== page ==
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The New Anti-Institutionals

April 27th, 2011 · No Comments · Uncategorized

Within Churches of Christ there is a group of people who believe Christians should not support institutions. Because the New Testament doesn’t authorize local congregations to support such things as orphans homes and Christian colleges, they believe that support from church budgets should not go to such institutions. Those who hold to that view are often called either non-institutional or anti-institutional. While this is a very small percentage within the Churches of Christ there are brothers and sisters today who still hold to that line of thinking.

Today, a new anti-institutionalism is showing up. This time it is not exclusive to Churches of Christ. In fact, it is coming from all over the place. This time it is not about orphans homes or Christian colleges. The institution at the center of the debate is the church (properly defined of course). Church properly understood and as defined by the New Testament is not an institution. But has it become one? It sounds like Church of Christ arguments from years gone by (kind of like we are the church of Christ and the only church is Christ’s church so only members of the church of Christ are going to heaven kind of logic). The bone to pick is not with the body of people who make up the church but with the building and all that goes with keeping up those activities that typically are focused on Sunday and Wednesday. There is a growing feeling that the modern model of church has missed the point, has gotten almost completely in-focused and has misunderstood its mission.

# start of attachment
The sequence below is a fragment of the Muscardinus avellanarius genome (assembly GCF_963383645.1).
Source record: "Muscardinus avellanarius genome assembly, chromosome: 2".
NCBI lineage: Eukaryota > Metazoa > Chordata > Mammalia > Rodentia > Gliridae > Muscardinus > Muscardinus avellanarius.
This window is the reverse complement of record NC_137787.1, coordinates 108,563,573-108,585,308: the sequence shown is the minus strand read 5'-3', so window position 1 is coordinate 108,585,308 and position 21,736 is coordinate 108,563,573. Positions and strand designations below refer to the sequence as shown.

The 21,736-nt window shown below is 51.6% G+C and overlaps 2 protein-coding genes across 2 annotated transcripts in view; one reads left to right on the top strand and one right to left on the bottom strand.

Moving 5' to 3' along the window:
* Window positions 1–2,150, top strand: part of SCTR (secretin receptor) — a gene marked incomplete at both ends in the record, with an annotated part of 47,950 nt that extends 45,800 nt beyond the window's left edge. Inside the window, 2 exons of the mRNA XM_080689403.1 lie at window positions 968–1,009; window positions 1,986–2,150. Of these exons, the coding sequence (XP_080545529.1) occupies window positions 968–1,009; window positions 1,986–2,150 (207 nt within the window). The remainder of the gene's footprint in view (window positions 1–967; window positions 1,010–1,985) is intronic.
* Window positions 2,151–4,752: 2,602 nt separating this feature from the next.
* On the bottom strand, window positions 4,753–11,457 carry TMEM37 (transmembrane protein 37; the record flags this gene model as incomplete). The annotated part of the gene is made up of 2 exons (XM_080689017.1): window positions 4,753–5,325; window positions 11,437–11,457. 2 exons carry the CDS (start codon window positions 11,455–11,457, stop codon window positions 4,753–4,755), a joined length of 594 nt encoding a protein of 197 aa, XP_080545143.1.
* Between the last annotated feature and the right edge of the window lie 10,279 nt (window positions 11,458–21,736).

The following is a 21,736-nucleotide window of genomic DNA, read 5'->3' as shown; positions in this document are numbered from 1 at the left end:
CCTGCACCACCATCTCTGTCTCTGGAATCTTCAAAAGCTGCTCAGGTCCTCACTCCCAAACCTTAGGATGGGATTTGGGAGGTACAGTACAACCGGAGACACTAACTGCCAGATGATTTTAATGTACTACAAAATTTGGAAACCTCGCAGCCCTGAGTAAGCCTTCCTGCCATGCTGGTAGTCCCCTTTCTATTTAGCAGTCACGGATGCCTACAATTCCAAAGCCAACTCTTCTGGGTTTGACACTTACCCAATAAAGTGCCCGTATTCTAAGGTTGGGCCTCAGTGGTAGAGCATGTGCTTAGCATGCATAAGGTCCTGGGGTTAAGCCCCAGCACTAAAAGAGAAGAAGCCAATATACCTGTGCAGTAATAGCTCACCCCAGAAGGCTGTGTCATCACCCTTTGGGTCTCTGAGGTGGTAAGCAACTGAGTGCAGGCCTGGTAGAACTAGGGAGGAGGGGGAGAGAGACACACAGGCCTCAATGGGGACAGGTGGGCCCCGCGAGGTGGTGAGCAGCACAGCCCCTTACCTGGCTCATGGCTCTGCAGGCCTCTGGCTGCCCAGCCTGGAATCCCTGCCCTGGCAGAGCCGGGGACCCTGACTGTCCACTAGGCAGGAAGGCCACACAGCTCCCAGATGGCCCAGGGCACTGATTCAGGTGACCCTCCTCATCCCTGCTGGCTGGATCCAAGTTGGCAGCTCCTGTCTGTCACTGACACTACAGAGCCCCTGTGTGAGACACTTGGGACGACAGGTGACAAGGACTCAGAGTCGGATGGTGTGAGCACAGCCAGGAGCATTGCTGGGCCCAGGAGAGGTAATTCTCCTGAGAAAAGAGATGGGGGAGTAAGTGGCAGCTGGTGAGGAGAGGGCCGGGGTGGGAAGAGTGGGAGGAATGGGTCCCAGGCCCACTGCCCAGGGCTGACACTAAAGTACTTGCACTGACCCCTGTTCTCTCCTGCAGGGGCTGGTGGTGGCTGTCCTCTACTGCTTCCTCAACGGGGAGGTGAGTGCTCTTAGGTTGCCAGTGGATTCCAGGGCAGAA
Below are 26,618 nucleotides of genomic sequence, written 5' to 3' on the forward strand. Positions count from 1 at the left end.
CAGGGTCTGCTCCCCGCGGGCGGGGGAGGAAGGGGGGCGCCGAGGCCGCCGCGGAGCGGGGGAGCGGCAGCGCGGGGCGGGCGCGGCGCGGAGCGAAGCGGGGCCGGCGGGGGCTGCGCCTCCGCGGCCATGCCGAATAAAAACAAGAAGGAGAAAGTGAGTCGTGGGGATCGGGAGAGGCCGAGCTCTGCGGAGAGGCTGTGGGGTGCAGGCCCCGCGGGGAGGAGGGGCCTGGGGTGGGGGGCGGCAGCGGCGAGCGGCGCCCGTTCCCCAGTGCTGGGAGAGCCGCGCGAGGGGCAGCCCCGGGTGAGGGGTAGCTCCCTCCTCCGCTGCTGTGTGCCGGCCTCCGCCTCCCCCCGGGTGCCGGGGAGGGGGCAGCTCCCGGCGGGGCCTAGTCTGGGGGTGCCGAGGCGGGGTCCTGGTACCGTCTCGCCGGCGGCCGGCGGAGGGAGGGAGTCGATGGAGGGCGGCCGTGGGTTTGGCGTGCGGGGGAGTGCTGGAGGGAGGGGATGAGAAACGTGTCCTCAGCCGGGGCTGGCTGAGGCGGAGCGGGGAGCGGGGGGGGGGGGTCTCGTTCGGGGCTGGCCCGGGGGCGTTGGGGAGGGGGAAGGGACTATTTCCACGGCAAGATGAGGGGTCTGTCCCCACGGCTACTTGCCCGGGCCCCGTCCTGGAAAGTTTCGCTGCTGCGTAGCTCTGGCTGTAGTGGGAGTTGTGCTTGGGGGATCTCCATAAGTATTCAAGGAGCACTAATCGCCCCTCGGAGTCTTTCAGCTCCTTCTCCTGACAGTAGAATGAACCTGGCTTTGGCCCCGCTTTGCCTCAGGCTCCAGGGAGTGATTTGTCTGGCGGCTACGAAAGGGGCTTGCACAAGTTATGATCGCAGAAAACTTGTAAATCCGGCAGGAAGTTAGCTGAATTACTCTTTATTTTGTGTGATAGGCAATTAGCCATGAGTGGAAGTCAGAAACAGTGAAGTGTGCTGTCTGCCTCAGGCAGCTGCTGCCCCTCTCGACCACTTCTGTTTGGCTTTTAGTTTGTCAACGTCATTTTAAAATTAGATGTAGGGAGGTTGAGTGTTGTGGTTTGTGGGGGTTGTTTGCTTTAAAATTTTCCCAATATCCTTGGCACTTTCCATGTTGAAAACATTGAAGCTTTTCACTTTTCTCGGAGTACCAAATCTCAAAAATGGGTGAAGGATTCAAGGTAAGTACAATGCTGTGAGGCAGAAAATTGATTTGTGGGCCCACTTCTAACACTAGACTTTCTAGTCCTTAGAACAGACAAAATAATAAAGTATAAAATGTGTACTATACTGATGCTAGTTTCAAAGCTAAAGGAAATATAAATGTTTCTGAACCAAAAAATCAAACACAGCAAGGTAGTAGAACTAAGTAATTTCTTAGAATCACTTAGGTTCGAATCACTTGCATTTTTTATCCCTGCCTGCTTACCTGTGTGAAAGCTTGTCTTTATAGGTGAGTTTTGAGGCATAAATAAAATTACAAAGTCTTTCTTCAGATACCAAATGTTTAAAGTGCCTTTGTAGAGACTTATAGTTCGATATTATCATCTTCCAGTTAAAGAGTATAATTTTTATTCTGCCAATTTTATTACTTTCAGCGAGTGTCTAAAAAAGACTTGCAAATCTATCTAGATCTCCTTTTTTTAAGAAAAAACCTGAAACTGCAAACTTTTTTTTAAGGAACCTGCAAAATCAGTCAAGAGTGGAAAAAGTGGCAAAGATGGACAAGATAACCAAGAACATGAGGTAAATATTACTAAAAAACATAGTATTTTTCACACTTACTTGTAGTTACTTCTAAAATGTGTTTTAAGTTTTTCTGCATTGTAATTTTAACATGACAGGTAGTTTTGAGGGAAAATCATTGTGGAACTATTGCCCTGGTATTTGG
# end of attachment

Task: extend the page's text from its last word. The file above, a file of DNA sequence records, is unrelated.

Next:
Like the original non-institutional movement those who believe this are also appealing to scripture. Their appeal is not about what the New Testament does or does not authorize. Their appeal is about the identity and mission of the church as defined by the New Testament. In many ways it reminds me of a Restoration Movement 2.0. It is a plea to get back to the church we find in the Bible and understand the limitations of the model we have landed on and that it does not perfectly mirror what we find in the New Testament. There we find a church on the move. We find a church battling culture. We find a church reaching the lost. Their point is that it is entirely possible that the 21st century church and the model we have adopted for it can actually work against that mission.

Where does this come from? While the original Restoration Movement came out of a Modern worldview of certainty, this one comes out of a post-modern view that comes from uncertainty and a willingness to question everything. It is important that we understand what this conversation is about for several reasons:

  1. Maintain our relevance in a changing world and people with a different worldview than the church leadership
  2. Evaluate how effectively we are accomplishing our mission
  3. Understand what we are communicating (everything we do communicates something)

I don’t agree with all the points coming out of this line of thinking but I think it is a valuable discussion. Congregations should be able to readily demonstrate how they are carrying out the mission of God. We should understand our role in equipping God’s people for works of service and not leaning on paid staff to get everything done. We need to make sure we are clearly communicating that our worship and identity is not wrapped up in a couple hours per week in a single location. Last we need to understand the limitations of the structures we have in place and not make an idol out of them. Have you guys experienced this?


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  • K. Rex Butts